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Margaret
Bibliomaniac
Interest in HF: I can't answer this in 100 characters. Sorry.
Favorite HF book: Checkmate, the final novel in the Lymond series
Preferred HF: Literary novels. Late medieval and Renaissance.
Location: Catskill, New York, USA
Contact:

Postby Margaret » Sun September 5th, 2010, 12:34 am

I don't think GWTW would have been half so good if Margaret Mitchell had tied up all the loose ends with Scarlett and Rhett.


I'm in total agreement with you there!

I haven't read a Plaidy in years, but I, too, loved her novels when I was younger. I don't think I read them all, but I really devoured a lot of them.

I think the novels we fall head-over-heels in love with are usually written around themes that we're struggling with in our own lives. We can enjoy other novels and recognize them as very good, but the ones that really grab us, it's because we're going through some type of life experience that the novel really illuminates for us. Later in life, if we've processed that experience and moved past it, the novel won't seem as deeply moving.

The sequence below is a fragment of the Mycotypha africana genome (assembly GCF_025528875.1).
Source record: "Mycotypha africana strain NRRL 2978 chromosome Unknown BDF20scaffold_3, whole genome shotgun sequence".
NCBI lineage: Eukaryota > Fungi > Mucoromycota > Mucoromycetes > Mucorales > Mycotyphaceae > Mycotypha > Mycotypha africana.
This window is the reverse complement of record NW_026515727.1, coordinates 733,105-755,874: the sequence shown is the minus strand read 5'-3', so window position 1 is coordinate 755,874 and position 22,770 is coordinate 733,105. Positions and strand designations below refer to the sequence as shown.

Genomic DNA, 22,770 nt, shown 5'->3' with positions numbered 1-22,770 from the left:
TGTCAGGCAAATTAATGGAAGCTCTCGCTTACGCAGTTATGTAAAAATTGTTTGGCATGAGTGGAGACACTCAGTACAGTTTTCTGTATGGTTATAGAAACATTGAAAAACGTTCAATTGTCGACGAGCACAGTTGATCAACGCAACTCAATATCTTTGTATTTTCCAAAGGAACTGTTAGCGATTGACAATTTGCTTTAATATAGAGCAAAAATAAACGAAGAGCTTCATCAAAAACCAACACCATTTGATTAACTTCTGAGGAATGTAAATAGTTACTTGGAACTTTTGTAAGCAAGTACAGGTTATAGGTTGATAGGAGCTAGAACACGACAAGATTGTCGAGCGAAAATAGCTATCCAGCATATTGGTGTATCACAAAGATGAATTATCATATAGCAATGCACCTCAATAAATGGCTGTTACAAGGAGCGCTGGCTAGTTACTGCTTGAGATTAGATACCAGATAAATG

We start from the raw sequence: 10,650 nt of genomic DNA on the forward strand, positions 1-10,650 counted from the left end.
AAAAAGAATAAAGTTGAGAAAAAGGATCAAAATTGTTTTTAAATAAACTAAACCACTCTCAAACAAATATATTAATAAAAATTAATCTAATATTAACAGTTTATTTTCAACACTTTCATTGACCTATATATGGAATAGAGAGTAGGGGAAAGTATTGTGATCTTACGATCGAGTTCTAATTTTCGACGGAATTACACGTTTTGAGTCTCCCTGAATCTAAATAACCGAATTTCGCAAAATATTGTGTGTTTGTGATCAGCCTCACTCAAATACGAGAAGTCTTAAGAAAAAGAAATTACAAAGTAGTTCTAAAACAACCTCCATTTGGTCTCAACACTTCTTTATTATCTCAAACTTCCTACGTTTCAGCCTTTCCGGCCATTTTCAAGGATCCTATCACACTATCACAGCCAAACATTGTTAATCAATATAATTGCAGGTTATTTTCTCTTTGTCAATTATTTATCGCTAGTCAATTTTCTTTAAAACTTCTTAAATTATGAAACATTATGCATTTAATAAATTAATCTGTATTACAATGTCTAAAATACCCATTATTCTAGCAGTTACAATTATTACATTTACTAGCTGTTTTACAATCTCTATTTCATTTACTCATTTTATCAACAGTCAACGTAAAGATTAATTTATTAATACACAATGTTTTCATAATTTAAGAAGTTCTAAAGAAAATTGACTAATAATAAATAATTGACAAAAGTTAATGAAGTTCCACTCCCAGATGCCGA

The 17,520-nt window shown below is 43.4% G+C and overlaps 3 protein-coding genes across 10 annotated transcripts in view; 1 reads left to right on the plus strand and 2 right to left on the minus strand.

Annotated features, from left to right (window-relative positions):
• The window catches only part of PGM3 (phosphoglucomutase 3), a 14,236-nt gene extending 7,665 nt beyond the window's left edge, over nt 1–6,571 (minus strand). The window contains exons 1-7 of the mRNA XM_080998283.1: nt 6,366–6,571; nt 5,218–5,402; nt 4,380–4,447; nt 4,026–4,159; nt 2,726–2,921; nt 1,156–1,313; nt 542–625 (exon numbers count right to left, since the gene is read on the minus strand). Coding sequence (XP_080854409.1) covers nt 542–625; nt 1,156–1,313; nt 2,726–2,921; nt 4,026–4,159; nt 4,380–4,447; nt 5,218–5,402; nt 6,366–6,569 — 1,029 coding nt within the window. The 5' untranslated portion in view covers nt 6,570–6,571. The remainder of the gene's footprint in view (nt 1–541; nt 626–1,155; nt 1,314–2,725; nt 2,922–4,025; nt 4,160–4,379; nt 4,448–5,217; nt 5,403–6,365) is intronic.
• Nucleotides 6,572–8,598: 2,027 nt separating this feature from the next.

Browse over 5000 historical novel listings (probably well over 5000 by now, but I haven't re-counted lately) and over 700 reviews at www.HistoricalNovels.info

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Michy
Bibliophile
Location: California

Postby Michy » Sun September 5th, 2010, 1:11 am

"Margaret" wrote:I think the novels we fall head-over-heels in love with are usually written around themes that we're struggling with in our own lives. We can enjoy other novels and recognize them as very good, but the ones that really grab us, it's because we're going through some type of life experience that the novel really illuminates for us. Later in life, if we've processed that experience and moved past it, the novel won't seem as deeply moving.


Hmmmmm that's an interesting thought. In thinking about the books that have been the most memorable for me, I don't see any parallels to my own life, but perhaps I am just not recognizing them ........